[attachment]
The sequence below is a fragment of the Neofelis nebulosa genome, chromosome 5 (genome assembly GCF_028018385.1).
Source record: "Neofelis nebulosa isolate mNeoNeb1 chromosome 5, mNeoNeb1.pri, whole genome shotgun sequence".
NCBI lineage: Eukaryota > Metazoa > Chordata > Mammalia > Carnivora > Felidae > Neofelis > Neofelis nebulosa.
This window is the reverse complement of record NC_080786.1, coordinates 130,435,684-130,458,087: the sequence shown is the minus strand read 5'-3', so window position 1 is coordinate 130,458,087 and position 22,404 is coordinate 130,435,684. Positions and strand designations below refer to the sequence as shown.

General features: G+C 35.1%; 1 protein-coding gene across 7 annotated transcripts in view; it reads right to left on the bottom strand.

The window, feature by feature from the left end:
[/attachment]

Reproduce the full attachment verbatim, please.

The sequence below is a fragment of the Neofelis nebulosa genome, chromosome 5 (genome assembly GCF_028018385.1).
Source record: "Neofelis nebulosa isolate mNeoNeb1 chromosome 5, mNeoNeb1.pri, whole genome shotgun sequence".
NCBI lineage: Eukaryota > Metazoa > Chordata > Mammalia > Carnivora > Felidae > Neofelis > Neofelis nebulosa.
This window is the reverse complement of record NC_080786.1, coordinates 130,435,684-130,458,087: the sequence shown is the minus strand read 5'-3', so window position 1 is coordinate 130,458,087 and position 22,404 is coordinate 130,435,684. Positions and strand designations below refer to the sequence as shown.

General features: G+C 35.1%; 1 protein-coding gene across 7 annotated transcripts in view; it reads right to left on the bottom strand.

The window, feature by feature from the left end: